Fans look at the NFL standings constantly, and over the past 20 years, perhaps we take for granted the symmetry and balance of eight four-team groupings, remembering how long the league went with unevenly sized divisions.

This season presents a chance to look back on two decades of football since the NFL’s 2002 realignment, to appreciate the dominance in some divisions and the parity in others. Each NFL team plays 120 divisional games during a 20-year span, so a .500 record would yield a 60-60 record — only two teams, the Falcons and Titans, have that.

So we look at each division and where the balance of power has fallen during the past 20 years, remembering the current contenders like the Rams or Bucs are still last in their divisions over two long decades before this season. For each division, we’ll show the combined division wins, division titles and Super Bowl wins over the 20-year span.

AFC East: Patriots, Tom Brady dominate

Wins: Patriots 91, Bills 53, Dolphins 51, Jets 45.

Division titles: Patriots 16, Bills 2, Jets 1, Dolphins 1.

Super Bowl wins: Patriots 5.

To no surprise, the Patriots have been the NFL’s dominant franchise over the last 20 years. Their first Super Bowl came in 2001, right before realignment, but they’ve been to eight Super Bowls and won five in this span. They have two of the most lopsided division rivalries in the NFL, going 33-7 against the Bills and Jets. Their supremacy leads to the other three teams having a losing record in division — Buffalo has the consolation of going 26-14 against Miami, though the Dolphins had more wins against the Patriots (15) than the Jets and Bills combined. Largely from the Patriots’ success, the AFC East has the best combined non-division record of any NFL division since 2002, with a .534 winning percentage.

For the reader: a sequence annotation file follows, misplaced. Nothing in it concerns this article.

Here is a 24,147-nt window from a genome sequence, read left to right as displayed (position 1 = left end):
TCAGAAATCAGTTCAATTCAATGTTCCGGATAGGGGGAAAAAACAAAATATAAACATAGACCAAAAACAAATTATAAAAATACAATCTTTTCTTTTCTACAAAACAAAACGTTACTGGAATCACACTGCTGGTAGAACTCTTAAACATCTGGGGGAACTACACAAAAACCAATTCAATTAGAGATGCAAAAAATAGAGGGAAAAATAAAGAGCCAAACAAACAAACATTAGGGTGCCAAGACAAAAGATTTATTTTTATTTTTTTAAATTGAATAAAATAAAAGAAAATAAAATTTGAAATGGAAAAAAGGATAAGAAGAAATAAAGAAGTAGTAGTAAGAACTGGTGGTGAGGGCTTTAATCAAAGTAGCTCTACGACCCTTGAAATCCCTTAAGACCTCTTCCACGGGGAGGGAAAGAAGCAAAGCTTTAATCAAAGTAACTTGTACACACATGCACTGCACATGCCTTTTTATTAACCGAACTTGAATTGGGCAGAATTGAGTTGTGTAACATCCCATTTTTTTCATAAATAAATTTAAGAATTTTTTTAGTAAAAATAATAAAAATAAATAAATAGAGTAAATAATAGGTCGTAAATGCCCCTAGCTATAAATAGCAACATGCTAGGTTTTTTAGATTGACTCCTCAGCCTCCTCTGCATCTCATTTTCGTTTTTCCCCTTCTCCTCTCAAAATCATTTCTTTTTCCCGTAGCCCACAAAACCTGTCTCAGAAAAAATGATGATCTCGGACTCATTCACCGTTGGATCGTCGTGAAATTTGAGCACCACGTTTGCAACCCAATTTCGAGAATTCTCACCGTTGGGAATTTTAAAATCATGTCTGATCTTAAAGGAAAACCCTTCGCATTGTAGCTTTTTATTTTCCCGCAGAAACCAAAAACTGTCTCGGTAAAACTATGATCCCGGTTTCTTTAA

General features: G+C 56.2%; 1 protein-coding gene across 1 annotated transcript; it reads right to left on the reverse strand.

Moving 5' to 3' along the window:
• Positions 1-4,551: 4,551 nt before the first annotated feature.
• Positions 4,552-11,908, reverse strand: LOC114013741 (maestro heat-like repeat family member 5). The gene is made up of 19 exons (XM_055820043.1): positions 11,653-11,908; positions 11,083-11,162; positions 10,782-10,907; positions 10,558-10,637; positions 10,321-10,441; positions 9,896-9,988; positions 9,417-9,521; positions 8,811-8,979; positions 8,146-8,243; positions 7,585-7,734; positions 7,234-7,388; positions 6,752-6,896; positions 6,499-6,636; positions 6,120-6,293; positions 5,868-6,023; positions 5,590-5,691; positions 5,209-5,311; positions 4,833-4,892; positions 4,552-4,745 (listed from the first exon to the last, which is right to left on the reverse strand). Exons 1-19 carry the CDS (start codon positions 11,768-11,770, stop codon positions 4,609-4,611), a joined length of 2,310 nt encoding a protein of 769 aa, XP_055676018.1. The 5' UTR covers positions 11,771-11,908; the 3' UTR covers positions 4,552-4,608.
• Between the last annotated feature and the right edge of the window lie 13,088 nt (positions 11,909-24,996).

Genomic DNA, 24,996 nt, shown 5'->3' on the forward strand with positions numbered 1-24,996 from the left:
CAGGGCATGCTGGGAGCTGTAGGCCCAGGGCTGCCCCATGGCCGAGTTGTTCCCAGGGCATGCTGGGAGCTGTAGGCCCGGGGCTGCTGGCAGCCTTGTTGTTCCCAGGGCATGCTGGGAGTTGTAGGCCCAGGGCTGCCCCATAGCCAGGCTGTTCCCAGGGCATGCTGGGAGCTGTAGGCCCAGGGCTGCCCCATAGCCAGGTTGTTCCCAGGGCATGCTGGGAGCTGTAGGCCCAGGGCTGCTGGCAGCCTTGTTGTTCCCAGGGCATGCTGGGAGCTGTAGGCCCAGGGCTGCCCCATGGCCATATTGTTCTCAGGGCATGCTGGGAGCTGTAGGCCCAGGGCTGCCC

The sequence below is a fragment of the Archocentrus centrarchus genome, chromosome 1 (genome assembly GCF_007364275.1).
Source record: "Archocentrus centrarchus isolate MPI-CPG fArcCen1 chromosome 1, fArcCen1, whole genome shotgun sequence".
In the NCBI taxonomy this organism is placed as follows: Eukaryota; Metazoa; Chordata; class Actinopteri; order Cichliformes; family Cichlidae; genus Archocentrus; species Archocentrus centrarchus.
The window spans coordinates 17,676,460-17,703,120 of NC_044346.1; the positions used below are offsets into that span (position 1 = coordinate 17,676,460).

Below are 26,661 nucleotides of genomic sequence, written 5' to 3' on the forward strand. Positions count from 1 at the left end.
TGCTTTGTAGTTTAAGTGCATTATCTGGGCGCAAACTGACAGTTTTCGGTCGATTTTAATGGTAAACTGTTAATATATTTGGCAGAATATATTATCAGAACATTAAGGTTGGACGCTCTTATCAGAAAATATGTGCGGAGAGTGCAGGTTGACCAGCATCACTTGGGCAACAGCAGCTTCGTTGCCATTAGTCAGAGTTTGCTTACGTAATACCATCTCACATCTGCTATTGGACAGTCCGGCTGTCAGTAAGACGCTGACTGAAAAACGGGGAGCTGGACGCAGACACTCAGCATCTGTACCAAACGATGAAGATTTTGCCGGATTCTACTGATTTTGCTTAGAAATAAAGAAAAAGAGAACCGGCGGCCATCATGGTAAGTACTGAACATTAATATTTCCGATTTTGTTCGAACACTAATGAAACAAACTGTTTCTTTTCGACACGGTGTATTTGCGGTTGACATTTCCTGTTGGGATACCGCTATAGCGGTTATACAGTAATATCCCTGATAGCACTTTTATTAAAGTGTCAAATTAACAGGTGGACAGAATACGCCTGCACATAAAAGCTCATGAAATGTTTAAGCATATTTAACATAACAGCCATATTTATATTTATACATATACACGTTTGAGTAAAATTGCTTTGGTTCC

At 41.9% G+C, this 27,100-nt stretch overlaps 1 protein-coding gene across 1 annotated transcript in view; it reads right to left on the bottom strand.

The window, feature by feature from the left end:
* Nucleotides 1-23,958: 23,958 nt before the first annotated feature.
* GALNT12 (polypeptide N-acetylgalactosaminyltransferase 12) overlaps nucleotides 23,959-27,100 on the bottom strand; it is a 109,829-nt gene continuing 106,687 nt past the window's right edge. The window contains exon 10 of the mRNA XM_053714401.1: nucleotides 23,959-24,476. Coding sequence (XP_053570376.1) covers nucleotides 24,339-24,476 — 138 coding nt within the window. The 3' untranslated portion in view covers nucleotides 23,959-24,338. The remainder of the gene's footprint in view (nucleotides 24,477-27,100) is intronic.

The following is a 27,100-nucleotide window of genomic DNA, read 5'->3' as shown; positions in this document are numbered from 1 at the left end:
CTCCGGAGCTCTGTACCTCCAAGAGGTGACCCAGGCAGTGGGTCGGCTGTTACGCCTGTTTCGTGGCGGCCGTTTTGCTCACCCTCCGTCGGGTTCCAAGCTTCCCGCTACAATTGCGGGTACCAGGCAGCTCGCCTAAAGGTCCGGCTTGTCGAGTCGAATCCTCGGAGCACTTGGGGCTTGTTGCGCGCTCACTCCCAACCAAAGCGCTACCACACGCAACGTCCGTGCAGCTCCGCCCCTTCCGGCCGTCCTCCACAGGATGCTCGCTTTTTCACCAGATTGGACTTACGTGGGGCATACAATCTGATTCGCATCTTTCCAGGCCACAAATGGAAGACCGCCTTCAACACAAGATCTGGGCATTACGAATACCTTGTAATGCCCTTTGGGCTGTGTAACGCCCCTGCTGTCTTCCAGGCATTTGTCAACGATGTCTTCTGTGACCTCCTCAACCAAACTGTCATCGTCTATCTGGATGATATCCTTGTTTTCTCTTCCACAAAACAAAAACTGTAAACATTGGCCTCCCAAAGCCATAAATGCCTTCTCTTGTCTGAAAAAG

AFC North: Steelers in front, Browns way in the back

Wins: Steelers 83.5, Ravens 68, Bengals 55, Browns 33.5.

Division titles: Steelers 9, Ravens 6, Bengals 5, Browns 0.

Super Bowl wins: Steelers 2, Ravens 1.

The Steelers have the second-best division record in the NFL in the 32-team era, just edging the Colts and Packers behind the sustained success of Bill Cowher and Mike Tomlin. Pittsburgh’s 33-6-1 record against the Browns is the single most lopsided division rivalry in the NFL over this 20-year span, and the Browns have easily the fewest division wins, with 5.5 less than even the Lions. Baltimore, one of the league’s best division runner-ups, is 30-10 against the Browns and nip-and-tuck with the Steelers, who have a 21-19 advantage since 2002. It’s also worth noting that no division produced more wild cards (14) in 20 years than the AFC North.